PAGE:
In the dynamic world of IT, where people come and go and clients demand more and more features, the need for knowledge transfer between the developers turns out to be critical. Even short-term projects with fewer functionalities need to be supported, and if there is no documented knowledge, that task turns out to be left in the dark.
So how does knowledge transfer work?
When discussing knowledge, we have two main goals – gathering it on one side and dispersing it horizontally and vertically throughout the organisation. If your company is a conditionally hierarchical structure, knowledge is being transferred between the employees in different teams on one side and between the layers of management on the other. As you can see in the figure below, even in a simple organisational structure, communicational channels could be dynamic.
Sharing information between employees is essential, especially if it concerns procedural or product knowledge. In my previous article, we discussed the importance of knowing how different aspects of data contribute to a company's overall progress. So, suppose you have a stable onboarding process with many examples and documentation. In that case, your feeling of being integrated and accepted is increased, which leads not only to better integrated intellectual capital but also encourages you to establish knowledge sharing as a tradition in your work style.
The onboarding process was two weeks, and all teams were included. That gave me a significant overview of the product, the main domains and subdomains, and the architectural style. We also discussed each service's code structure, external services, and critical initiatives. When I was offboarding, I tried to include those practices when introducing the new employee. This gave me the opportunity to update existing documentation and fill knowledge gaps that had been previously underestimated. Ultimately, both sides were satisfied, and we continued communicating afterward.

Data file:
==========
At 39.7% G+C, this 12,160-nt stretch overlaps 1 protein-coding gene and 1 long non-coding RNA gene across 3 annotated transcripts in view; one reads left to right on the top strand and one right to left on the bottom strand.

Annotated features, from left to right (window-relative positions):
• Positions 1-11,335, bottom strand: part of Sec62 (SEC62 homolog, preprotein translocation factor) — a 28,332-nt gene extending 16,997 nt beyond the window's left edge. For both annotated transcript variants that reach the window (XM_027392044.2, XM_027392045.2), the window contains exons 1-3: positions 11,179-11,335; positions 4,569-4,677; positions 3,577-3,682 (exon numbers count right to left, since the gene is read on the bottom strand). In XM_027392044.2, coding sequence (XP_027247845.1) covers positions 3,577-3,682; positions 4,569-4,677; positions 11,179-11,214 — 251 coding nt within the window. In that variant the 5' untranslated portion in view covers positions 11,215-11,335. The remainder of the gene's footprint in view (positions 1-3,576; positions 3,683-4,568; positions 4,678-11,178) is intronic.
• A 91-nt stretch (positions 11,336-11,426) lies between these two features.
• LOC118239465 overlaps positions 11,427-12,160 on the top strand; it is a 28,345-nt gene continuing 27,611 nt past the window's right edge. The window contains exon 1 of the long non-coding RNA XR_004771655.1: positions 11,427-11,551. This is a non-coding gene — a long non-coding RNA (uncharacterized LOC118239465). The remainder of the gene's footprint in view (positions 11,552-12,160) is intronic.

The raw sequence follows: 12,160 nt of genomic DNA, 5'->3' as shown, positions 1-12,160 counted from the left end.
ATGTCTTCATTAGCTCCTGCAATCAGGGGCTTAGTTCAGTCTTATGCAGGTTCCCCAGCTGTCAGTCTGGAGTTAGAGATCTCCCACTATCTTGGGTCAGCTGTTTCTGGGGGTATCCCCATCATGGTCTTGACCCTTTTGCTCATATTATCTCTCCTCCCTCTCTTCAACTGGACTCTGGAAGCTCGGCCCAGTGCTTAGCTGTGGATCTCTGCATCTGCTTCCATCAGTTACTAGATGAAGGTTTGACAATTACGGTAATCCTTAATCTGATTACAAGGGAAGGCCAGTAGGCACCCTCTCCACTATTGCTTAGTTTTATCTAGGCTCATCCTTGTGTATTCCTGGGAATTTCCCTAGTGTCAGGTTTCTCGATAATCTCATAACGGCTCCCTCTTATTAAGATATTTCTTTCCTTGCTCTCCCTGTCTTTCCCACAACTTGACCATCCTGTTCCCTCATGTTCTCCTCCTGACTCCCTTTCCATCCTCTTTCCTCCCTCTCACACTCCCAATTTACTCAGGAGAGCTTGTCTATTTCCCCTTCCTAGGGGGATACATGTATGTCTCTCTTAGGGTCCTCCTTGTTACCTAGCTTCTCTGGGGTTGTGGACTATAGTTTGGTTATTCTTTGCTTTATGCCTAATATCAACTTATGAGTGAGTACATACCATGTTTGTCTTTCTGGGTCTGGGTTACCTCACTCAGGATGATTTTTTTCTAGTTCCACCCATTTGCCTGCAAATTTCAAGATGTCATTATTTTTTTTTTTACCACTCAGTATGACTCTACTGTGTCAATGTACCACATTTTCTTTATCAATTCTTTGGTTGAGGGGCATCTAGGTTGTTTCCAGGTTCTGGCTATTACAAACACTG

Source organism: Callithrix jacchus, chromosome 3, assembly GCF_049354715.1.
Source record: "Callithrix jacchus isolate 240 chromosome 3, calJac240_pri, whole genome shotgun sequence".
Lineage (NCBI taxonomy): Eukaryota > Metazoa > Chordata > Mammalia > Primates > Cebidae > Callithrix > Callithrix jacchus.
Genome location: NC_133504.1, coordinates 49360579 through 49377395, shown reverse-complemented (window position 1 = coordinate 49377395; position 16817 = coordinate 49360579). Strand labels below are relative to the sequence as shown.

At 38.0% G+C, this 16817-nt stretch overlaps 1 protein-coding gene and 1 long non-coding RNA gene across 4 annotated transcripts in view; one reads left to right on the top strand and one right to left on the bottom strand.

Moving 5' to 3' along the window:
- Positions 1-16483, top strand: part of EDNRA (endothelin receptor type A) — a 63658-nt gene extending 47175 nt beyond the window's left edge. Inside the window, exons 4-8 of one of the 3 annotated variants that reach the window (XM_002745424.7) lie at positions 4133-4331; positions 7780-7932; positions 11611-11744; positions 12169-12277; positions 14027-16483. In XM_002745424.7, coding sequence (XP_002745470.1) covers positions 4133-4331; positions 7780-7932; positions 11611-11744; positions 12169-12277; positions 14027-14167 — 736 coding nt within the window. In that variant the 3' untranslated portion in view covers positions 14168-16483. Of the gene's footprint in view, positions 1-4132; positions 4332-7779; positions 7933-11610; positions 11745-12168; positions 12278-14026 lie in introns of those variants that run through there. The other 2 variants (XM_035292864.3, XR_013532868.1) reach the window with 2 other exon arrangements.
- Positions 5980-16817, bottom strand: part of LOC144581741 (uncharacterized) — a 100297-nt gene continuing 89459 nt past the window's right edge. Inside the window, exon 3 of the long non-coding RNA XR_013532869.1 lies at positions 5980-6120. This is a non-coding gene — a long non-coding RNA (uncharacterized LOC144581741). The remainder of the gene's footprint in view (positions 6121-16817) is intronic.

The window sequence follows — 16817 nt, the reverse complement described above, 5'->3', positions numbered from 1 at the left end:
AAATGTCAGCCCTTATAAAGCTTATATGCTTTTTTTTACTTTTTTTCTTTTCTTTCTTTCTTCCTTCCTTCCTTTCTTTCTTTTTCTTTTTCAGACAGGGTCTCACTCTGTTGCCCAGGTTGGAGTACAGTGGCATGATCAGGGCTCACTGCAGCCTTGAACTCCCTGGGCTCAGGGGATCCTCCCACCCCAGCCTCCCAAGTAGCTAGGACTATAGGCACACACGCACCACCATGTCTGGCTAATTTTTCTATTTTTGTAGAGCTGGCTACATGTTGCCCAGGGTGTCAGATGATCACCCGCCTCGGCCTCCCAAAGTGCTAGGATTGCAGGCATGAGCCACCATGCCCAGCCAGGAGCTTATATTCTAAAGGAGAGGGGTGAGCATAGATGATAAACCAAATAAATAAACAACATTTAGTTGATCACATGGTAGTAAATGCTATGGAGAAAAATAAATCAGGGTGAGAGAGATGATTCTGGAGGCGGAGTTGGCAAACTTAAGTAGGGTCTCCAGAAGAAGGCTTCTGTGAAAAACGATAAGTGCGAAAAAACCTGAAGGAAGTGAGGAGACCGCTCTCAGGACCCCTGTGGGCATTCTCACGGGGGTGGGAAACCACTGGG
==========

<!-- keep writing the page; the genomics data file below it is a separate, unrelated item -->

I was included in this project in the final stage of development. Most of the functionalities were developed, and some use cases needed to be finalised. The onboarding process was focused on how to work with the platform and what are the prominent cases we will develop. One of the crucial aspects was the Quality Assurance on low level and documentation. Code complexity required some additional clarifications. A unit-testing strategy was critical to be defined in order to have some direction during the QA process. My final feeling was that seeking information and initialising conversations with your colleagues from the beginning of your presence in someone's working environment makes you dedicated enough to have a productive time during the project and loyal enough to bring the project to its logical closure.
In terms of communication between different layers, we can separate knowledge types into organisational and technocratic – both contributing to the mission and vision of the company (know-why) and the technological profile it defines (know-how). Lacking that kind of knowledge would be a blocker when introducing new employees. The main idea of onboarding is to ensure you understand the values that drive the company towards its goals and find your place in the team, where you will be helpful and creative. This may not be critical during your first year, but the more you grow, the more you will want to understand how the magic is happening.
Knowledge transfer is not something strongly procedural. The best environment is where knowledge transfer is established naturally, where people have a tradition to communicate and grow together as a team, so even at the end of your journey, you will keep great memories and friendships.